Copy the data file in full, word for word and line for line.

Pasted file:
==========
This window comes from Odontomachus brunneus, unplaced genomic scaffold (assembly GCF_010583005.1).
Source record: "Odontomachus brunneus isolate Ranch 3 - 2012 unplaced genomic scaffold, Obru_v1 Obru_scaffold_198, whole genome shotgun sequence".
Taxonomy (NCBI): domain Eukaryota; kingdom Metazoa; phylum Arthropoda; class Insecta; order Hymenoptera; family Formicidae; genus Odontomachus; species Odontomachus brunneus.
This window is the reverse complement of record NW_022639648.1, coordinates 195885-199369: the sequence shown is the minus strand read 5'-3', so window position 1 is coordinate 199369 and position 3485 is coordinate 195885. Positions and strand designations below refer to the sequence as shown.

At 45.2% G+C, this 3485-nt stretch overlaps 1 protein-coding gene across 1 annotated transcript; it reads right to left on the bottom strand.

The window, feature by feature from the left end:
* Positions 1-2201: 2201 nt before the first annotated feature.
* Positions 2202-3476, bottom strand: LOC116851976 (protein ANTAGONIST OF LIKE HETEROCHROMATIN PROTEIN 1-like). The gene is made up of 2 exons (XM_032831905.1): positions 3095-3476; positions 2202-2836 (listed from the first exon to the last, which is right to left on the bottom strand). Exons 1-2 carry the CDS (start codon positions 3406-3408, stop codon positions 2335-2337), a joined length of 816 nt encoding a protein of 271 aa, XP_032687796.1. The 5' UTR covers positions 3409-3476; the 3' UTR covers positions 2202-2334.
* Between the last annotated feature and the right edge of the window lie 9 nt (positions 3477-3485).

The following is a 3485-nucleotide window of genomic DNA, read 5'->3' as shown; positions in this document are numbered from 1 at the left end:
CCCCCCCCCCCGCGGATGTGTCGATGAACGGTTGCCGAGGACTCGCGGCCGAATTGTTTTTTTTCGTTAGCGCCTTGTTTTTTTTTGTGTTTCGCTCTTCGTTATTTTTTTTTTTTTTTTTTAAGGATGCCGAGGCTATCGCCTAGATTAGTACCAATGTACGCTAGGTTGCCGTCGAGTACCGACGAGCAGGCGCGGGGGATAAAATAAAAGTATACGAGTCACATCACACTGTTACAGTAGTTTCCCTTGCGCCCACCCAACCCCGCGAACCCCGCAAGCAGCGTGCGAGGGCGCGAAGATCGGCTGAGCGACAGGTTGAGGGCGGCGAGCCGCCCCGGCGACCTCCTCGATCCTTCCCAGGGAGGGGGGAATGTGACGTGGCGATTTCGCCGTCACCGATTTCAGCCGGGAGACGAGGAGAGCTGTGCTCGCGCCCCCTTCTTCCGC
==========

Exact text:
This window comes from Odontomachus brunneus, unplaced genomic scaffold (assembly GCF_010583005.1).
Source record: "Odontomachus brunneus isolate Ranch 3 - 2012 unplaced genomic scaffold, Obru_v1 Obru_scaffold_198, whole genome shotgun sequence".
Taxonomy (NCBI): domain Eukaryota; kingdom Metazoa; phylum Arthropoda; class Insecta; order Hymenoptera; family Formicidae; genus Odontomachus; species Odontomachus brunneus.
This window is the reverse complement of record NW_022639648.1, coordinates 195885-199369: the sequence shown is the minus strand read 5'-3', so window position 1 is coordinate 199369 and position 3485 is coordinate 195885. Positions and strand designations below refer to the sequence as shown.

At 45.2% G+C, this 3485-nt stretch overlaps 1 protein-coding gene across 1 annotated transcript; it reads right to left on the bottom strand.

The window, feature by feature from the left end:
* Positions 1-2201: 2201 nt before the first annotated feature.
* Positions 2202-3476, bottom strand: LOC116851976 (protein ANTAGONIST OF LIKE HETEROCHROMATIN PROTEIN 1-like). The gene is made up of 2 exons (XM_032831905.1): positions 3095-3476; positions 2202-2836 (listed from the first exon to the last, which is right to left on the bottom strand). Exons 1-2 carry the CDS (start codon positions 3406-3408, stop codon positions 2335-2337), a joined length of 816 nt encoding a protein of 271 aa, XP_032687796.1. The 5' UTR covers positions 3409-3476; the 3' UTR covers positions 2202-2334.
* Between the last annotated feature and the right edge of the window lie 9 nt (positions 3477-3485).

The following is a 3485-nucleotide window of genomic DNA, read 5'->3' as shown; positions in this document are numbered from 1 at the left end:
CCCCCCCCCCCGCGGATGTGTCGATGAACGGTTGCCGAGGACTCGCGGCCGAATTGTTTTTTTTCGTTAGCGCCTTGTTTTTTTTTGTGTTTCGCTCTTCGTTATTTTTTTTTTTTTTTTTTAAGGATGCCGAGGCTATCGCCTAGATTAGTACCAATGTACGCTAGGTTGCCGTCGAGTACCGACGAGCAGGCGCGGGGGATAAAATAAAAGTATACGAGTCACATCACACTGTTACAGTAGTTTCCCTTGCGCCCACCCAACCCCGCGAACCCCGCAAGCAGCGTGCGAGGGCGCGAAGATCGGCTGAGCGACAGGTTGAGGGCGGCGAGCCGCCCCGGCGACCTCCTCGATCCTTCCCAGGGAGGGGGGAATGTGACGTGGCGATTTCGCCGTCACCGATTTCAGCCGGGAGACGAGGAGAGCTGTGCTCGCGCCCCCTTCTTCCGC